Thesis Title

SAAH Scaping

Major Department

Art, Studio


College of Liberal Arts & Sciences


BA (Bachelor of Arts)

Session and Year of Graduation

Spring 2019

Honors Major Advisor

Kee-Ho Yuen

Thesis Mentor

Vakhtangi Darjania


Time outside of class is an opportunity to reflect and refresh. My studies in 3D Design have taught me how a space should serve its function. In this honors project I chose to conceptualize an outdoor landscape that takes into account its role for students and connects the University of Iowa Art Building West and Visual Arts Building using plants native to Iowa to motivate and inspire students in Art and learning new techniques in computer aided design to clearly depict my concept.

I began by shooting reference pictures of the art buildings and compiling maps and textures to draw inspiration for how I would organize the space.To make the space feel open and inviting for students to engage with or simply enjoy passing through between classes, I designed my paths to reflect the feeling of exploration I get from the subordination of right angles in the Art Building West. The paths surround flower beds which I intended as a reflection of the concept of porosity that inspired Holl Architects’ layout of the Visual Arts Building. I also include open lawn grass areas for recreational activities as well as for outdoor studying and relaxing. To reflect Iowa’s history and create a sustainable space, I researched plants native to Iowa. My references for plant life in Iowa City were the Natural History Museum in Macbride Hall, the local flower shop Earl May, the Hickory Hills Forest, and the University’s Facilities Management. I found plants that grow in the respective zone that thrive in areas that are often exposed to the sun and modeled and textured each plant asset using a computer aided design program known as Blender. I chose this program over Maya and 3ds Max due to its efficient and effective realtime renderer, Eevee, which enabled me to render my images with realistic lighting and textures more efficiently than with a ray tracing render. To reducing the complexity of the models while maintaining their likeness, I removed unseen faces and vertices that did not contribute to the overall silhouette in the model. Each leaf I acquired from either royalty free websites, I painted, or photographed and edited to have a transparent background in photoshop. The transparency allowed me to give leaves complex edges while using simple geometry. I used a translucency shader to make faces opposite light sources higher in saturation and shifted in hue just as real plant textures respond. Once all my assets for the environment were created, I placed each plant one at a time around the space. To reduce the amount of data in the environment, each repeated asset was duplicated as an instance. I took into account variations in density that would realistically support a plants ability to grow and be viewed.Lighting was important for presenting the scene realistically and complementing the level of detail in the environment. I used a high definition image for the sky background from and edited it in photoshop to create a sky realistic to the spring environment.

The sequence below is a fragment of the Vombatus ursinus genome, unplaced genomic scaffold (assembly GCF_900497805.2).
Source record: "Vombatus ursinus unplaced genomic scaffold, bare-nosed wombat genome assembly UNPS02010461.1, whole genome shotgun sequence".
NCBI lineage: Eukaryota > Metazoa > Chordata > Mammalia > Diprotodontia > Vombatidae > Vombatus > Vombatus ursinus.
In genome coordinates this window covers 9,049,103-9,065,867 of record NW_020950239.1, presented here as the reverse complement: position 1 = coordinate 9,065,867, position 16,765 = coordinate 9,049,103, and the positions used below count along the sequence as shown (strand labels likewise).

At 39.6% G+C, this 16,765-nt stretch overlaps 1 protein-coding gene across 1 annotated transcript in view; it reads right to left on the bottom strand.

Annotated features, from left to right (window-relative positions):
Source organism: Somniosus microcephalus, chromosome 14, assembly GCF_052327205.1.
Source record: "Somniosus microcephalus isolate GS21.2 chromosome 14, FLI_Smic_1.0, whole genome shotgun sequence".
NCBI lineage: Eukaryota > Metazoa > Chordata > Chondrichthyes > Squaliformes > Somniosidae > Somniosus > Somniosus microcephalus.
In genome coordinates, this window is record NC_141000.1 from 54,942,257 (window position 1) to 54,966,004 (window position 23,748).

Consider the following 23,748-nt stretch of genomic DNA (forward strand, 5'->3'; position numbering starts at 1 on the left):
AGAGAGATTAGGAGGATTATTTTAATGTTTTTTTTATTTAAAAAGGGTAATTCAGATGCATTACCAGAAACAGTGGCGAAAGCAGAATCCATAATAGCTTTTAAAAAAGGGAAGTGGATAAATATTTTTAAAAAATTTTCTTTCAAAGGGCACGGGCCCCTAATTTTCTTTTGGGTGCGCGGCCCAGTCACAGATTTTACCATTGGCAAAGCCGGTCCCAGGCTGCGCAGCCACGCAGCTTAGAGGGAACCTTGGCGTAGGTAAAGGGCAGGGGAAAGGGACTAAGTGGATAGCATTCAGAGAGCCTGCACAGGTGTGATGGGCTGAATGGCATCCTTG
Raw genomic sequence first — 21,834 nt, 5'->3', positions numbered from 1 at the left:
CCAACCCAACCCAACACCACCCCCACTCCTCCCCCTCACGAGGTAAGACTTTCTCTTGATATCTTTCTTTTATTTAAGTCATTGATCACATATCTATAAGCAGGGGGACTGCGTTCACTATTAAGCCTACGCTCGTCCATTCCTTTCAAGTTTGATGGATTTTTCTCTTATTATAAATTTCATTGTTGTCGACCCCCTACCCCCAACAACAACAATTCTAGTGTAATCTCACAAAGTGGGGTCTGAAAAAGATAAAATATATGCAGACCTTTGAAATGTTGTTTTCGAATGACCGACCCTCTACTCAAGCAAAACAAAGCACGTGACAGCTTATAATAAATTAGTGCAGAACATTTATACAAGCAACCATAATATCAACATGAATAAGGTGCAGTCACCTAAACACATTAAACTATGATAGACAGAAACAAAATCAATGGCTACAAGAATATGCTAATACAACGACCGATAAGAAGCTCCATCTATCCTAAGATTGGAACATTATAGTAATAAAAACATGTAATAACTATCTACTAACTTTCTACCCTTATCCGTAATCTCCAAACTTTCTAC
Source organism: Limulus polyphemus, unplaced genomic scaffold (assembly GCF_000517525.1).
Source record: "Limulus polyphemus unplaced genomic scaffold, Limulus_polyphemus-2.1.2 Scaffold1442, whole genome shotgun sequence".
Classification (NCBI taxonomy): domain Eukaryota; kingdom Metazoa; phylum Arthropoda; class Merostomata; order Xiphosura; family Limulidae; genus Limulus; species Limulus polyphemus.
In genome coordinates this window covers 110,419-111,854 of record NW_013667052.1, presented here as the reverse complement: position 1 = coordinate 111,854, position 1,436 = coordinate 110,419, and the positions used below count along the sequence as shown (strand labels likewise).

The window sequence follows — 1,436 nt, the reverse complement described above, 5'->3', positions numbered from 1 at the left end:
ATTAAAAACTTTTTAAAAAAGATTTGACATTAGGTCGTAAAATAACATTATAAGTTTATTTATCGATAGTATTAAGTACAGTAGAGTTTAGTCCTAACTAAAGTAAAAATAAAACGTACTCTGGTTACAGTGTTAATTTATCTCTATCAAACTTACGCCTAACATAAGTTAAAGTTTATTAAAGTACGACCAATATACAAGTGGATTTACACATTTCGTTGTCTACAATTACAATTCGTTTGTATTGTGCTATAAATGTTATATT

Through the research, design, and modelling process I developed a more thorough understanding of the needs, structure, and geometry of the plant life and relevant space. I also learned about the variety of plants native to Iowa and the criteria for making plants grow in specific environments. I hope that this work will inspire others to continue to improve the University of Iowa’s landscapes. These tools and skill I learned and practiced in this project will be pertinent to my future in design 3d modelling and conceptualization.


CAD, landscaping

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